—As I stated already, it's scalable. It can be small—perhaps very small—and Lockheed is already considering every possible application for the technology, which opens many avenues for its engineering and marketing. That's key to keep something like this afloat over the course of the development trajectory. Does anyone recall the Offshore Power Systems/Westinghouse effort to design and build reactors for floating nuclear power plants? They started the project in 1970 at Blount Island, Jacksonville, Florida but it was terminated in 1978 after public opposition as the anti-nuke movement grew and also because despite the massive funding and planning—and huge construction facility obtained at Blount Island—OPS/Westinghouse could neither fully articulate beyond their opposition the merits of the project nor, most importantly, could they (or would they) diversify the project beyond one basic planned nuclear power solution, which is to say if the one "product" they peddled was somehow nixed (as it was) they not only were without a product at all but without any reason to exist. In contrast, Lockheed sees scores of rational, necessary, applications for its technology. And it has the thrust and know-how to get it where it's going.
—The basis of the fusion approach Lockheed is applying comes out of tokamak technology, something I've spent a lot of my own software career studying and they have solved some elusive problems in the application of fusion at a viable scale for energy generation, moving beyond the pitfalls we've always seen in tokamak approaches ever since these unique devices were dreamed up by Soviet physicists decades ago. As Guy Norris writes in the article linked above, "This crucial difference means that for the same size, the CFR [Lockheed's compact fusion reactor] generates more power than a tokamak by a factor of 10". So they've got around one of the great issues of the noble tokamak: that you cannot make one small enough to get anywhere near the plasma confinement ratio required for viable energy generation parameters. That's a huge breakthrough in and of itself. It should also get people thinking about the physics of tokamaks in new ways and the modeling of plasma dynamics.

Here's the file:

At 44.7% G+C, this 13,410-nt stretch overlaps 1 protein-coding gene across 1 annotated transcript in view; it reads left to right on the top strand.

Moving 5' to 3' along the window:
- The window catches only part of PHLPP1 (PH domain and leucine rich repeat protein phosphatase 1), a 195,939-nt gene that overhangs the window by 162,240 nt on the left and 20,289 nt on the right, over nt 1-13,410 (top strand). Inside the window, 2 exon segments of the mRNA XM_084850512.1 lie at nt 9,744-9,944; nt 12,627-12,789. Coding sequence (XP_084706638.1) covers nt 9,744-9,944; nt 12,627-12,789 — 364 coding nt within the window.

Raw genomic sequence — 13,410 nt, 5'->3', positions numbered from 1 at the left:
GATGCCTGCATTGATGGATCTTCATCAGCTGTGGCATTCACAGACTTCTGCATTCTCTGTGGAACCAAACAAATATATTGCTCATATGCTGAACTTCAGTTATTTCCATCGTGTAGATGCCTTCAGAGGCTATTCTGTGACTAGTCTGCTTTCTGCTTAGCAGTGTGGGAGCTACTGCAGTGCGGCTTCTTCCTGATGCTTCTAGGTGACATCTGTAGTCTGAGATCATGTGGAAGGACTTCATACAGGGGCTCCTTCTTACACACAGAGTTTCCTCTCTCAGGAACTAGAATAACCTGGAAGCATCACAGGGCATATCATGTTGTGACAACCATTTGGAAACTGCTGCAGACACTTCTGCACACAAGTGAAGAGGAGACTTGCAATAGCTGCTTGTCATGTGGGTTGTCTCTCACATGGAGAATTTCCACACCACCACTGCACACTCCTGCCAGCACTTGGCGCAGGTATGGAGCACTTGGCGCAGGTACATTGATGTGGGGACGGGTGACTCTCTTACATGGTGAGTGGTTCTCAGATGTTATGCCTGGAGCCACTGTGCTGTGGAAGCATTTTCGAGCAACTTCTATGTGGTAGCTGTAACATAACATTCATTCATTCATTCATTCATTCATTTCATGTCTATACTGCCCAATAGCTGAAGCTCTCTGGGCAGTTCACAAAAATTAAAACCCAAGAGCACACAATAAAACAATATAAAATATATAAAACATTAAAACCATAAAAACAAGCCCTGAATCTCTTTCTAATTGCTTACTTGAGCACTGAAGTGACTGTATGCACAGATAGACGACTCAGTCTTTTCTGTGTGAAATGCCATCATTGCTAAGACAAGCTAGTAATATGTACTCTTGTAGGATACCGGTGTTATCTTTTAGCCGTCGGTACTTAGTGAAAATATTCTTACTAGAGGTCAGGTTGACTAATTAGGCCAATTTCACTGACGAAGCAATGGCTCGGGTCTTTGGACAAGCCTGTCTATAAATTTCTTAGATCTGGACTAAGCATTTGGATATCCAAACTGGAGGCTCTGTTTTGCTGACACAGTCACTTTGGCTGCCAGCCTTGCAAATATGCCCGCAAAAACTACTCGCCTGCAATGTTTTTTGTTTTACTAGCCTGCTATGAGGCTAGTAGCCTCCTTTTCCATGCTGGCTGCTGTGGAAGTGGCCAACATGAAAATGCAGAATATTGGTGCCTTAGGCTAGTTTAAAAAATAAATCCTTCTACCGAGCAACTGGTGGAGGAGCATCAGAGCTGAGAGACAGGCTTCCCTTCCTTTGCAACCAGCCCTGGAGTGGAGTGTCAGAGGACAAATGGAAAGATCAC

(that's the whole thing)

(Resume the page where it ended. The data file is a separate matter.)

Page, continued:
—Beyond Lockheed's fusion reactor itself, this should further generate general interest in small, modular, reactors, period. It should show people that nuclear power doesn't have to be a matter of giant power plants—indeed, it never has been such, as on cramped nuclear subs in Admiral Rickover's time even the reactors and their associated systems were robust, hardy, powerful—yet compact. Many companies are working on non-fusion small modular reactor concepts with delivery projections much earlier than Lockheed can offer, and I hope that just as young people are becoming interested in things like biomedical nanotechnologies, they'll see the modular reactor revolution as a key area of engineering to explore as a career.
Please read the Aviation Week article linked: it's very good and should provide a great basic overview of what Lockheed is up to with their fusion approach. Like most journalists covering the industry, I'm also already talking to Lockheed about getting interviews and more info on this remarkable development so look for more soon about fusion's future.